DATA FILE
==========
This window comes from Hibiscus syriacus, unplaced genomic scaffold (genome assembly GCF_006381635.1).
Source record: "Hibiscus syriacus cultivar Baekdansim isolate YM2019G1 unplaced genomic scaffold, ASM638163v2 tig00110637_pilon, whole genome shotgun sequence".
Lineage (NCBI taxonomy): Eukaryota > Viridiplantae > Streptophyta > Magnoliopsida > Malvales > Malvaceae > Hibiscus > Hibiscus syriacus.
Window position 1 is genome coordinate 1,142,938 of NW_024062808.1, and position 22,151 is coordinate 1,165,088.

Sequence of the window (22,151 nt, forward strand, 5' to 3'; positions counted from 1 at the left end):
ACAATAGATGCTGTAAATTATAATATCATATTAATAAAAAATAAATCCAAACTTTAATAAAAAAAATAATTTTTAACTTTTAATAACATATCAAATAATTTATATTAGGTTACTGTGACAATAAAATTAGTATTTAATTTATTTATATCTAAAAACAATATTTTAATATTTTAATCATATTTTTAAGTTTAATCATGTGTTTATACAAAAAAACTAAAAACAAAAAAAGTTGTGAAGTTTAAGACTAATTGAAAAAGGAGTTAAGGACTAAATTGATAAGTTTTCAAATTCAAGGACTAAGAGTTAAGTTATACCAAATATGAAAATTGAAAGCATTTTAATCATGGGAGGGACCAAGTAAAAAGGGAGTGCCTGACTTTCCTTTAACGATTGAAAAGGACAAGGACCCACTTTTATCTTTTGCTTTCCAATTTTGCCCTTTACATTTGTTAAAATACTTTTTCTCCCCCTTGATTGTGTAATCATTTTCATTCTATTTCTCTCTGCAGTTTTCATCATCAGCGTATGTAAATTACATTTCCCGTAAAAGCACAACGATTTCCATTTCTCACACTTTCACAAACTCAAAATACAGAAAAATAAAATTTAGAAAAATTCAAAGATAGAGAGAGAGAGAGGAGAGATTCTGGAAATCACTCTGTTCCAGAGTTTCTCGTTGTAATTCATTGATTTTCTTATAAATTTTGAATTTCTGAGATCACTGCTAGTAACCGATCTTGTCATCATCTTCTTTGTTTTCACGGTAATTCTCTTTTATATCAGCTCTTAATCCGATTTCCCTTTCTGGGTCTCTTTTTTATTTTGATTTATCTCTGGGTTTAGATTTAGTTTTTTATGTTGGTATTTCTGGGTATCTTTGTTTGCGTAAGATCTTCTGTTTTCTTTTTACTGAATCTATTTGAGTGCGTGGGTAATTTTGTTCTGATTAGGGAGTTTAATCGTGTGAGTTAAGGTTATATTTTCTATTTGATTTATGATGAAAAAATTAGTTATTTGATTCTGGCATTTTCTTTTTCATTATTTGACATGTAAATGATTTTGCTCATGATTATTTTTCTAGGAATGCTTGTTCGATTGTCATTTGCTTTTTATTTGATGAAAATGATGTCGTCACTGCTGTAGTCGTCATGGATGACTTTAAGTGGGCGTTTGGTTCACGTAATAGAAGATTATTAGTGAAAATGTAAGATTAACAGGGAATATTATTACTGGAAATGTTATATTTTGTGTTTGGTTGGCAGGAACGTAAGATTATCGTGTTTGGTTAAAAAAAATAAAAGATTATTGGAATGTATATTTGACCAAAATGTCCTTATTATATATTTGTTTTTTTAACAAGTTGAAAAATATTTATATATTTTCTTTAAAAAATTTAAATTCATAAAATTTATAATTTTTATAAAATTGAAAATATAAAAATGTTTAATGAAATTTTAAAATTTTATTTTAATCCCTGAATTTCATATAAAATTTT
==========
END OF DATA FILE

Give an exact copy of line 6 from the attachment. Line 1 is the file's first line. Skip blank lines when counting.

ACAATAGATGCTGTAAATTATAATATCATATTAATAAAAAATAAATCCAAACTTTAATAAAAAAAATAATTTTTAACTTTTAATAACATATCAAATAATTTATATTAGGTTACTGTGACAATAAAATTAGTATTTAATTTATTTATATCTAAAAACAATATTTTAATATTTTAATCATATTTTTAAGTTTAATCATGTGTTTATACAAAAAAACTAAAAACAAAAAAAGTTGTGAAGTTTAAGACTAATTGAAAAAGGAGTTAAGGACTAAATTGATAAGTTTTCAAATTCAAGGACTAAGAGTTAAGTTATACCAAATATGAAAATTGAAAGCATTTTAATCATGGGAGGGACCAAGTAAAAAGGGAGTGCCTGACTTTCCTTTAACGATTGAAAAGGACAAGGACCCACTTTTATCTTTTGCTTTCCAATTTTGCCCTTTACATTTGTTAAAATACTTTTTCTCCCCCTTGATTGTGTAATCATTTTCATTCTATTTCTCTCTGCAGTTTTCATCATCAGCGTATGTAAATTACATTTCCCGTAAAAGCACAACGATTTCCATTTCTCACACTTTCACAAACTCAAAATACAGAAAAATAAAATTTAGAAAAATTCAAAGATAGAGAGAGAGAGAGGAGAGATTCTGGAAATCACTCTGTTCCAGAGTTTCTCGTTGTAATTCATTGATTTTCTTATAAATTTTGAATTTCTGAGATCACTGCTAGTAACCGATCTTGTCATCATCTTCTTTGTTTTCACGGTAATTCTCTTTTATATCAGCTCTTAATCCGATTTCCCTTTCTGGGTCTCTTTTTTATTTTGATTTATCTCTGGGTTTAGATTTAGTTTTTTATGTTGGTATTTCTGGGTATCTTTGTTTGCGTAAGATCTTCTGTTTTCTTTTTACTGAATCTATTTGAGTGCGTGGGTAATTTTGTTCTGATTAGGGAGTTTAATCGTGTGAGTTAAGGTTATATTTTCTATTTGATTTATGATGAAAAAATTAGTTATTTGATTCTGGCATTTTCTTTTTCATTATTTGACATGTAAATGATTTTGCTCATGATTATTTTTCTAGGAATGCTTGTTCGATTGTCATTTGCTTTTTATTTGATGAAAATGATGTCGTCACTGCTGTAGTCGTCATGGATGACTTTAAGTGGGCGTTTGGTTCACGTAATAGAAGATTATTAGTGAAAATGTAAGATTAACAGGGAATATTATTACTGGAAATGTTATATTTTGTGTTTGGTTGGCAGGAACGTAAGATTATCGTGTTTGGTTAAAAAAAATAAAAGATTATTGGAATGTATATTTGACCAAAATGTCCTTATTATATATTTGTTTTTTTAACAAGTTGAAAAATATTTATATATTTTCTTTAAAAAATTTAAATTCATAAAATTTATAATTTTTATAAAATTGAAAATATAAAAATGTTTAATGAAATTTTAAAATTTTATTTTAATCCCTGAATTTCATATAAAATTTT